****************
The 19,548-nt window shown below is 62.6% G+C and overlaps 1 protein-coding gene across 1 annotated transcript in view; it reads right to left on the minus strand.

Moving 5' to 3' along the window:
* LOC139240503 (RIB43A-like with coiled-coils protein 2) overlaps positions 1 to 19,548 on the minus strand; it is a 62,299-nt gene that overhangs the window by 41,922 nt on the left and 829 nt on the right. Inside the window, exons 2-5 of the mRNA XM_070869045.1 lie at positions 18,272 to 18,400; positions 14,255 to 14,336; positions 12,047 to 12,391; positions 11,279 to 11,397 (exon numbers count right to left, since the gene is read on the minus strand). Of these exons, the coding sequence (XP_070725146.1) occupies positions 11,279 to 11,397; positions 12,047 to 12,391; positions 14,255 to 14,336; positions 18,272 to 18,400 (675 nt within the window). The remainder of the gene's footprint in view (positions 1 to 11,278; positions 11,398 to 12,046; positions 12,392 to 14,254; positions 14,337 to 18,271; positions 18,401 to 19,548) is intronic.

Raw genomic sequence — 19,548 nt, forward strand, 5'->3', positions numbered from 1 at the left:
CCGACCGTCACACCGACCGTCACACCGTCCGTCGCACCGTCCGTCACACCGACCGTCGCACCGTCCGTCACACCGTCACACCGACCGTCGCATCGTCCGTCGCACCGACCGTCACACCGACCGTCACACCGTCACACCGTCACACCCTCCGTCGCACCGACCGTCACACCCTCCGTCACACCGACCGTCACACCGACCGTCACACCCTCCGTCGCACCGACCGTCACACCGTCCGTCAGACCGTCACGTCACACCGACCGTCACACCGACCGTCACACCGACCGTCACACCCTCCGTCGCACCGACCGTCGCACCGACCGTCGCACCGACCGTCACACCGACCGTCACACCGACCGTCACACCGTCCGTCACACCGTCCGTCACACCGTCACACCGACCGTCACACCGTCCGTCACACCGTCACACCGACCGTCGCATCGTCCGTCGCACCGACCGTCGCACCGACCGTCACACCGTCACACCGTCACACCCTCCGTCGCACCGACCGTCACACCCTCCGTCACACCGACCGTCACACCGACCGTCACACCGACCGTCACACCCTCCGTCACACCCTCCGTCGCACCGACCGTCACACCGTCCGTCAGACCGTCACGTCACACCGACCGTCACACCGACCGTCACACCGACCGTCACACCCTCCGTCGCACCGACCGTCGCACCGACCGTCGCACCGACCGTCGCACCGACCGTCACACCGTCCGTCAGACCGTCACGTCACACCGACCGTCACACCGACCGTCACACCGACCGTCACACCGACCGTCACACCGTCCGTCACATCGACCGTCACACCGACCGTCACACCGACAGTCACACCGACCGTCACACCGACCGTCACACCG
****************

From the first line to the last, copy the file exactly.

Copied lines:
The 19,548-nt window shown below is 62.6% G+C and overlaps 1 protein-coding gene across 1 annotated transcript in view; it reads right to left on the minus strand.

Moving 5' to 3' along the window:
* LOC139240503 (RIB43A-like with coiled-coils protein 2) overlaps positions 1 to 19,548 on the minus strand; it is a 62,299-nt gene that overhangs the window by 41,922 nt on the left and 829 nt on the right. Inside the window, exons 2-5 of the mRNA XM_070869045.1 lie at positions 18,272 to 18,400; positions 14,255 to 14,336; positions 12,047 to 12,391; positions 11,279 to 11,397 (exon numbers count right to left, since the gene is read on the minus strand). Of these exons, the coding sequence (XP_070725146.1) occupies positions 11,279 to 11,397; positions 12,047 to 12,391; positions 14,255 to 14,336; positions 18,272 to 18,400 (675 nt within the window). The remainder of the gene's footprint in view (positions 1 to 11,278; positions 11,398 to 12,046; positions 12,392 to 14,254; positions 14,337 to 18,271; positions 18,401 to 19,548) is intronic.

Raw genomic sequence — 19,548 nt, forward strand, 5'->3', positions numbered from 1 at the left:
CCGACCGTCACACCGACCGTCACACCGTCCGTCGCACCGTCCGTCACACCGACCGTCGCACCGTCCGTCACACCGTCACACCGACCGTCGCATCGTCCGTCGCACCGACCGTCACACCGACCGTCACACCGTCACACCGTCACACCCTCCGTCGCACCGACCGTCACACCCTCCGTCACACCGACCGTCACACCGACCGTCACACCCTCCGTCGCACCGACCGTCACACCGTCCGTCAGACCGTCACGTCACACCGACCGTCACACCGACCGTCACACCGACCGTCACACCCTCCGTCGCACCGACCGTCGCACCGACCGTCGCACCGACCGTCACACCGACCGTCACACCGACCGTCACACCGTCCGTCACACCGTCCGTCACACCGTCACACCGACCGTCACACCGTCCGTCACACCGTCACACCGACCGTCGCATCGTCCGTCGCACCGACCGTCGCACCGACCGTCACACCGTCACACCGTCACACCCTCCGTCGCACCGACCGTCACACCCTCCGTCACACCGACCGTCACACCGACCGTCACACCGACCGTCACACCCTCCGTCACACCCTCCGTCGCACCGACCGTCACACCGTCCGTCAGACCGTCACGTCACACCGACCGTCACACCGACCGTCACACCGACCGTCACACCCTCCGTCGCACCGACCGTCGCACCGACCGTCGCACCGACCGTCGCACCGACCGTCACACCGTCCGTCAGACCGTCACGTCACACCGACCGTCACACCGACCGTCACACCGACCGTCACACCGACCGTCACACCGTCCGTCACATCGACCGTCACACCGACCGTCACACCGACAGTCACACCGACCGTCACACCGACCGTCACACCG